Spike in suicides among Irish Catholic priests reported amid low morale over decline and abuse scandals

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At least eight priests in Ireland have committed suicide in the past 10 years, according to recent reports given at meetings of the Association of Catholic Priests (ACP).

The alarming figure comes as the Catholic News Agency (CNA) reports on a severe dip in morale and a mental health crisis among Irish clergy, caused by abuse allegations and declining numbers being ordained as well as other factors.

This has sparked calls for a confidential helpline to be set up for priests needing support.

At a recent ACP meeting, an attendee said: 'Our morale is affected because we are on a sinking ship. When will the "counter-reformation" take place? We're like an All-Ireland team without a goalie. We need a national confidential priests' helpline. We're slow to look for help.'

According to the CNA, concerns over a severe dip in the morale and well-being of priests in the country have been raised by the 1,000-member ACP in at least three different meetings in recent months.

Roy Donovan, a spokesperson for the ACP, said in May that as well as the priests who are speaking up, he believes many more elderly churchmen are suffering in silence, and have no outlet for help.

Ireland is facing a serious vocations crisis: In 2004, the country had more than 3,100 priests, but by 2014, the last year from which figures are available, the number had declined by more than 500 to 2,627. The number of active priests is likely closer to just 1,900, according to CNA.

The shortage has led to a phenomenon called 'clustering', where several parishes are combined into one because of lack of leadership, increasing priests' workload and subsequent stress, and forcing many to work well beyond retirement years because of the lack of new vocations.

'These men lived through a time when there were plenty of vocations and their churches were full at Mass, so there's a loss of esteem. Also, in the past they would have had live-in housekeepers. Now most don't and are on their own and so feeling a lot more isolated and lonely, as well as feeling nervous and more vulnerable,' Brendan Hoban, one of the founders of ACP, said during a meeting in November 2016.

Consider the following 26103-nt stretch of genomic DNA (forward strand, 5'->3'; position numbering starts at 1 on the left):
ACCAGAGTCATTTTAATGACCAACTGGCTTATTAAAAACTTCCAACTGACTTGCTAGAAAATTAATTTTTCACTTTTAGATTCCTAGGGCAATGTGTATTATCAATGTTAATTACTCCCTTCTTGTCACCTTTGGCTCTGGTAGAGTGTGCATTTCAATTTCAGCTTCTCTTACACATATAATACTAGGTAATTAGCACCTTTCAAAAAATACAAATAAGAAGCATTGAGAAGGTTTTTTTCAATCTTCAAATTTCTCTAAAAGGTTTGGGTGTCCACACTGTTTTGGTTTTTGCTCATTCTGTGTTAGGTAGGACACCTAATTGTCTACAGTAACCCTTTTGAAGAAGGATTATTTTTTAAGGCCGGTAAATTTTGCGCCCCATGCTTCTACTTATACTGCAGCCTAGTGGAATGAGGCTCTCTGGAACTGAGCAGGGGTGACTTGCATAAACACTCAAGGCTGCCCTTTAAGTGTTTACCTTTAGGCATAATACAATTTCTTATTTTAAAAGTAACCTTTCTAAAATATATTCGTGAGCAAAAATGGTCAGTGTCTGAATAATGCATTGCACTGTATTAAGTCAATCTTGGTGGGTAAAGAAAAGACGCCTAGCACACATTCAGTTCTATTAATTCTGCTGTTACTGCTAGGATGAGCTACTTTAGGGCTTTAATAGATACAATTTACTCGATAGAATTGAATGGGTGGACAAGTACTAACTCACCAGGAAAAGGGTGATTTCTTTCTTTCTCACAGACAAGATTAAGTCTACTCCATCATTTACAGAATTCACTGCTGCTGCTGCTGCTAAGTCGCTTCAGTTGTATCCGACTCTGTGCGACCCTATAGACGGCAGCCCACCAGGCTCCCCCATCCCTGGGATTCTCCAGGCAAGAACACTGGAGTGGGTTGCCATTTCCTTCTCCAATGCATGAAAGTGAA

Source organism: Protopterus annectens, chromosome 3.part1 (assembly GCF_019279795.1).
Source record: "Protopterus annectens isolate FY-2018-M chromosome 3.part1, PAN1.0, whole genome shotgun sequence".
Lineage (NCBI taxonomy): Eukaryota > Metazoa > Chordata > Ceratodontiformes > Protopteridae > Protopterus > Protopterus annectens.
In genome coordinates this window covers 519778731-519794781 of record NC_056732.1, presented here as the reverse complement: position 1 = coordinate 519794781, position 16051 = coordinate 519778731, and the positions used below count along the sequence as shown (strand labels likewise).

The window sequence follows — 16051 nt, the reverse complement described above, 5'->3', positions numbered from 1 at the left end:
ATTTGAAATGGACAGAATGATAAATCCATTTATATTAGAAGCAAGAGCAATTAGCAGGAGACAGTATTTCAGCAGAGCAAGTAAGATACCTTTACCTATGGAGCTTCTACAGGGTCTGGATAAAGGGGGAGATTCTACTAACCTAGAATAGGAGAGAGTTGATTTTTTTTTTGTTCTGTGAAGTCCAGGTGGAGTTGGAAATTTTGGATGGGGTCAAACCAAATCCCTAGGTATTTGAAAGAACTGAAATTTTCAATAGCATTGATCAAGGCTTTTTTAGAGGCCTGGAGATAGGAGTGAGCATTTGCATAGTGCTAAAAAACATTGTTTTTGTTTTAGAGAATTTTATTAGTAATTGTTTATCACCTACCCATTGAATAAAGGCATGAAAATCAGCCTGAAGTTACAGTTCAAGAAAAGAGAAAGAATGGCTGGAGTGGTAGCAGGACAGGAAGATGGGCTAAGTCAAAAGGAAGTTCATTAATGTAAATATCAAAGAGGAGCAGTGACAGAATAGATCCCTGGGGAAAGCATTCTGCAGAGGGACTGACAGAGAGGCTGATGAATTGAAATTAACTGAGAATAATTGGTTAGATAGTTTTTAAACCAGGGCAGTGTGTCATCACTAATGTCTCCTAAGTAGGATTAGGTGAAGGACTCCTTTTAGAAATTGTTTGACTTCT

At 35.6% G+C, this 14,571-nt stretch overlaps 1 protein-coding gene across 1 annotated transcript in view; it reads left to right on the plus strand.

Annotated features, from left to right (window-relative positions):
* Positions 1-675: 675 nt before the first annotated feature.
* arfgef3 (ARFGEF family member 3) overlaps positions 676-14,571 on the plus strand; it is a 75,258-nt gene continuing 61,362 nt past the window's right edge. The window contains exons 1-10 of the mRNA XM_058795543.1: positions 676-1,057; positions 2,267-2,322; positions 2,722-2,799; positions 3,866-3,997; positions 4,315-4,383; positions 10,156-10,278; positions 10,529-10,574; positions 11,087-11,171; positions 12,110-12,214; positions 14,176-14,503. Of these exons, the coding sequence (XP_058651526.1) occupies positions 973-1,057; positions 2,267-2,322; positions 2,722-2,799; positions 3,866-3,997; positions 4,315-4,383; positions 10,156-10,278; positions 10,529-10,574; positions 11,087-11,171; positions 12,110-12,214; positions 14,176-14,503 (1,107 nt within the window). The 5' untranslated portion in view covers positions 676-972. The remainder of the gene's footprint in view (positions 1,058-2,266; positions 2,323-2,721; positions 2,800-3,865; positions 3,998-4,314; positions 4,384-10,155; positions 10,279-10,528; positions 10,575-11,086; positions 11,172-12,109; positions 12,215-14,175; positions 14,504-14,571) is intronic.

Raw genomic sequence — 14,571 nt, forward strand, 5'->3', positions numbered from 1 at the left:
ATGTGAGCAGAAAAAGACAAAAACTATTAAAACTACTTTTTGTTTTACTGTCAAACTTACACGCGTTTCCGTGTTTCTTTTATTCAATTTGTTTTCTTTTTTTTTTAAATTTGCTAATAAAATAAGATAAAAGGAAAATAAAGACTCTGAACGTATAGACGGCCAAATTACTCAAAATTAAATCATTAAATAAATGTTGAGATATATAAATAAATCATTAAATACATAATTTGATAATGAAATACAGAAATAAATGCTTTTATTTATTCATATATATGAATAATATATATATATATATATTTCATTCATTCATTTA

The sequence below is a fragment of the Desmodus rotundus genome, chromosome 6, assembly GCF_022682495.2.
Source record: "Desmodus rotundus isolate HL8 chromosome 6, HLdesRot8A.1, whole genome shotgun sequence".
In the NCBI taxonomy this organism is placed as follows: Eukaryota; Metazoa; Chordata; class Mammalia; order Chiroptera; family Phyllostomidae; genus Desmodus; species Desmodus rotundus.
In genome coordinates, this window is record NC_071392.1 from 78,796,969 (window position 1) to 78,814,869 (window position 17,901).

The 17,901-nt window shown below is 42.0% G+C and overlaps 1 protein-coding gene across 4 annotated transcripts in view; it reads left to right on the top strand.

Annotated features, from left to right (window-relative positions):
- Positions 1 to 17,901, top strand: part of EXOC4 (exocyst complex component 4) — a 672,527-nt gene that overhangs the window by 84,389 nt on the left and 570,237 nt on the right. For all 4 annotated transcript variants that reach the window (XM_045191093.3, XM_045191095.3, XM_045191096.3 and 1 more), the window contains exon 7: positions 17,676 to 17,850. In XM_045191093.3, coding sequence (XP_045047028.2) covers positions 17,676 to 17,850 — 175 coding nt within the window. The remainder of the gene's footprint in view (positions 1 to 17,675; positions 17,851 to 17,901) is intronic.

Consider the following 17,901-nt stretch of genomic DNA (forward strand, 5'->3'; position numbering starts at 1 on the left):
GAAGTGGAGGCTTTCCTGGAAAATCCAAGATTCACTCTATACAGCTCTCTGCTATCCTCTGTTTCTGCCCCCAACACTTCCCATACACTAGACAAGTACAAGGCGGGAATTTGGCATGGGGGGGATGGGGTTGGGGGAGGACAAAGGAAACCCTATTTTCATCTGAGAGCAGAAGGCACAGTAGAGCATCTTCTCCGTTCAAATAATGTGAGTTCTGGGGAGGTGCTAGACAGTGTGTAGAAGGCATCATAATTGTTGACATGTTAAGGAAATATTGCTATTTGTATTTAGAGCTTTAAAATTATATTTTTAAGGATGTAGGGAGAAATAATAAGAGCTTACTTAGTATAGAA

Meanwhile, the Catholic Church in Ireland has, like elsewhere around the world, been rocked by a sex abuse scandal that began in the 1990s and resulted in a massive decline in both vocations and in the faith of the laypeople.

The CNA reported minutes from the ACP meetings showing that priests reported being disheartened by the declining faith in the people they serve, 'who have so little contact with the church from First Communions to funerals'.

The minutes added that priests' confidence 'has been eroded when we see so many people going through the motions of faith'.

More recently, the Church in Ireland has also been hit by negative headlines rsurrounding the Bon Secours Mother and Baby Home in Tuam. The priests noted that the sisters there 'did a disservice by not clarifying exactly what happened. They need to do so immediately. It makes our job impossible, especially as we face a storm on abortion next year'.

The country is also facing an ongoing, heated debate about whether or not to legalise abortion.

The priests agreed that they need to be better about asking for help when they need it.

'We need to unmask and say 'I need help!' There is a great sense of 'being alone,' making our own way in the diocese,' the priests said. 'There is a lack of dialogue among priests in the diocese. Yet, people are fantastic and generous in parishes, if given half-a-chance.'

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